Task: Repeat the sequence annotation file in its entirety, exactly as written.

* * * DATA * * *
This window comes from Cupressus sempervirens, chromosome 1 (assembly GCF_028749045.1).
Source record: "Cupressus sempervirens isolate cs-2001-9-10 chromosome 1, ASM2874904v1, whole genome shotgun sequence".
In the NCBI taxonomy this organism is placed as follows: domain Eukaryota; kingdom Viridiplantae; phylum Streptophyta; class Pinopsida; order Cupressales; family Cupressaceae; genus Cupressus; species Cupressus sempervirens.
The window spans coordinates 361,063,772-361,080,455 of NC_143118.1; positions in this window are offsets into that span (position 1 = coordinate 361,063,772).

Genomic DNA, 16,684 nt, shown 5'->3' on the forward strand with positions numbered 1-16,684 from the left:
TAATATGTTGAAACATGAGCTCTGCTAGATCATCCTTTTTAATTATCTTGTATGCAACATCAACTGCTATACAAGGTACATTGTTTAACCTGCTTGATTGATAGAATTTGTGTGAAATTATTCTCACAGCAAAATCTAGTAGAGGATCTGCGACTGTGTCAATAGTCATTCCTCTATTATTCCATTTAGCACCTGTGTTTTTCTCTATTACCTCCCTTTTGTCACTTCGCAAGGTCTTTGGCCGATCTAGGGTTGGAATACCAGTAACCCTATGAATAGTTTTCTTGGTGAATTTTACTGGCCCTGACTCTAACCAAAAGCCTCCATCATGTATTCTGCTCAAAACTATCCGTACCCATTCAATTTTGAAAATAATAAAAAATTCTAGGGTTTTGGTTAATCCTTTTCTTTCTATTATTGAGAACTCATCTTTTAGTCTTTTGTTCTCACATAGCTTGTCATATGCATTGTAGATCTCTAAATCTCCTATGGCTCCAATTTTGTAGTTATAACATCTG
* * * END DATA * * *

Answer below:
This window comes from Cupressus sempervirens, chromosome 1 (assembly GCF_028749045.1).
Source record: "Cupressus sempervirens isolate cs-2001-9-10 chromosome 1, ASM2874904v1, whole genome shotgun sequence".
In the NCBI taxonomy this organism is placed as follows: domain Eukaryota; kingdom Viridiplantae; phylum Streptophyta; class Pinopsida; order Cupressales; family Cupressaceae; genus Cupressus; species Cupressus sempervirens.
The window spans coordinates 361,063,772-361,080,455 of NC_143118.1; positions in this window are offsets into that span (position 1 = coordinate 361,063,772).

Genomic DNA, 16,684 nt, shown 5'->3' on the forward strand with positions numbered 1-16,684 from the left:
TAATATGTTGAAACATGAGCTCTGCTAGATCATCCTTTTTAATTATCTTGTATGCAACATCAACTGCTATACAAGGTACATTGTTTAACCTGCTTGATTGATAGAATTTGTGTGAAATTATTCTCACAGCAAAATCTAGTAGAGGATCTGCGACTGTGTCAATAGTCATTCCTCTATTATTCCATTTAGCACCTGTGTTTTTCTCTATTACCTCCCTTTTGTCACTTCGCAAGGTCTTTGGCCGATCTAGGGTTGGAATACCAGTAACCCTATGAATAGTTTTCTTGGTGAATTTTACTGGCCCTGACTCTAACCAAAAGCCTCCATCATGTATTCTGCTCAAAACTATCCGTACCCATTCAATTTTGAAAATAATAAAAAATTCTAGGGTTTTGGTTAATCCTTTTCTTTCTATTATTGAGAACTCATCTTTTAGTCTTTTGTTCTCACATAGCTTGTCATATGCATTGTAGATCTCTAAATCTCCTATGGCTCCAATTTTGTAGTTATAACATCTG